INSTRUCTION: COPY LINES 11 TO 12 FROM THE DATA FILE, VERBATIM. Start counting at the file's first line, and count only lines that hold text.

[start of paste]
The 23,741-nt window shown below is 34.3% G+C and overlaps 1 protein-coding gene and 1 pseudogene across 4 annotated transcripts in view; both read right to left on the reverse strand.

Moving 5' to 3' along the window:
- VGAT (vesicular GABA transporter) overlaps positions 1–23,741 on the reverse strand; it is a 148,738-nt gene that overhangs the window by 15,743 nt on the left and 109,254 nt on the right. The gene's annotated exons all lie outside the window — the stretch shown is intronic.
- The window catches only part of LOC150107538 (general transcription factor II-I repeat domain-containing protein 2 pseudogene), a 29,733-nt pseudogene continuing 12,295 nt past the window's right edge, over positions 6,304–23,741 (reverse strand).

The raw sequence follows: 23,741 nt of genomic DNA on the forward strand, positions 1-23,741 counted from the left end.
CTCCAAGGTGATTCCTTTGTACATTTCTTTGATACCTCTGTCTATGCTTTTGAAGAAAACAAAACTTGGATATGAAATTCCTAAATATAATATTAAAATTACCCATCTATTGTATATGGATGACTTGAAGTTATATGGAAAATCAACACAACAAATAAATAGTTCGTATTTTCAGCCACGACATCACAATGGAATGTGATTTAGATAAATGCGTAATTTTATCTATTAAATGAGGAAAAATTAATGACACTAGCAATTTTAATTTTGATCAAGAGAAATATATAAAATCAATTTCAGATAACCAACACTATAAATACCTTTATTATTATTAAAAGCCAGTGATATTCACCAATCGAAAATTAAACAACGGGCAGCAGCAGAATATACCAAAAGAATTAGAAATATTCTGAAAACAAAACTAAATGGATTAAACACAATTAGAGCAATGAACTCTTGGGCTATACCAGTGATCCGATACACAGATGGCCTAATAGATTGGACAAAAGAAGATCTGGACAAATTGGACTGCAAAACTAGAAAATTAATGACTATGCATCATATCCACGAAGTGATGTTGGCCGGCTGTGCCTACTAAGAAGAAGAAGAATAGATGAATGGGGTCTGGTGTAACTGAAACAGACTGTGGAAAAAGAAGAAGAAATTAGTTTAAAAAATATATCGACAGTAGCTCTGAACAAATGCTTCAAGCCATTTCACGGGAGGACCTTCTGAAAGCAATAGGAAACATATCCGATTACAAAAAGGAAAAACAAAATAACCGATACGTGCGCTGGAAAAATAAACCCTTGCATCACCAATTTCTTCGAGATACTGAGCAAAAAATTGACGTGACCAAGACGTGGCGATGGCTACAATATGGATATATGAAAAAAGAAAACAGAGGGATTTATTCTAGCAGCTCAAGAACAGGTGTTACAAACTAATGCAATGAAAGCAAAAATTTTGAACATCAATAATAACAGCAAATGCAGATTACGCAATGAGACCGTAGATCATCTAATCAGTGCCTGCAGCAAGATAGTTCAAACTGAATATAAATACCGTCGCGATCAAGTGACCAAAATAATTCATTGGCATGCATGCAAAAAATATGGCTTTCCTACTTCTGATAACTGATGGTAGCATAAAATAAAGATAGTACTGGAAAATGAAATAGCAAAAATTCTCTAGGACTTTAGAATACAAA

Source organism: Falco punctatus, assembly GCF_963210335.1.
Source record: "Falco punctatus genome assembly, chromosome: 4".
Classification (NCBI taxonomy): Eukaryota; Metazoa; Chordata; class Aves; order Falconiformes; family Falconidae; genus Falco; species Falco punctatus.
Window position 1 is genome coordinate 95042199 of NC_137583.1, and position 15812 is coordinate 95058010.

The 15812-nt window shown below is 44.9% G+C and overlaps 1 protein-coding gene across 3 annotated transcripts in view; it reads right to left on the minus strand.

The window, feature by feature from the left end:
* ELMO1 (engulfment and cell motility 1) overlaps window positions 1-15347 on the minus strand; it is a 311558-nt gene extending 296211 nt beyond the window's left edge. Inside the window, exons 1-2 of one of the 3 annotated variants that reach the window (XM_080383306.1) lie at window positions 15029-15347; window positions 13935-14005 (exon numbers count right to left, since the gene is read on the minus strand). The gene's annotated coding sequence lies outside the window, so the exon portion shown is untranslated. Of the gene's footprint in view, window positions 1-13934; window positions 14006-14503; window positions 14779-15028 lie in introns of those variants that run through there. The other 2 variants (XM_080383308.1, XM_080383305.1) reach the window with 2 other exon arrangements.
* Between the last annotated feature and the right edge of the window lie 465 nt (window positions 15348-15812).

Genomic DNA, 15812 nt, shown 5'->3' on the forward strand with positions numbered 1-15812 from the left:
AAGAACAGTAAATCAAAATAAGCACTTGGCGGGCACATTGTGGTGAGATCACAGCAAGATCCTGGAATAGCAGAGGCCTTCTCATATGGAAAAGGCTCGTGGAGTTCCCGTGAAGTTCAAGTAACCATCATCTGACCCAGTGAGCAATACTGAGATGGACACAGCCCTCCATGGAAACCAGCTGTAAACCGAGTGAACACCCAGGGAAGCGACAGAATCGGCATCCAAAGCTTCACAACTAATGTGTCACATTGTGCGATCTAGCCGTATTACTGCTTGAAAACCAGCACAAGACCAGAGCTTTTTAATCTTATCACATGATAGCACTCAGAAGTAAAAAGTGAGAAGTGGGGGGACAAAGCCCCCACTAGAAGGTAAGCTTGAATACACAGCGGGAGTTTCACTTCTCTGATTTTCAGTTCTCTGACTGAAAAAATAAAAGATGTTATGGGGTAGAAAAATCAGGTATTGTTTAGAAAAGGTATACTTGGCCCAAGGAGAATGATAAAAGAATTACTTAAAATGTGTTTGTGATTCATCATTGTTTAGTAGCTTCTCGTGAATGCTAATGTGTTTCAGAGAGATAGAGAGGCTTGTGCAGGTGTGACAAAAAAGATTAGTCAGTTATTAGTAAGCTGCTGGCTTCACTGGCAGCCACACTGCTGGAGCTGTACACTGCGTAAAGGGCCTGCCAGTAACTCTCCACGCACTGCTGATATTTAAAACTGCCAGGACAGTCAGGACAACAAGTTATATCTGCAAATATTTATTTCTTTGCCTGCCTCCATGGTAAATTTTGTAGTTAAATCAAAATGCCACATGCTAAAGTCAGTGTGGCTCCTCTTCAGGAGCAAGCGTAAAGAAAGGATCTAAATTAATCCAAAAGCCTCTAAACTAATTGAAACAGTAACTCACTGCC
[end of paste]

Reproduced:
The 15812-nt window shown below is 44.9% G+C and overlaps 1 protein-coding gene across 3 annotated transcripts in view; it reads right to left on the minus strand.

The window, feature by feature from the left end: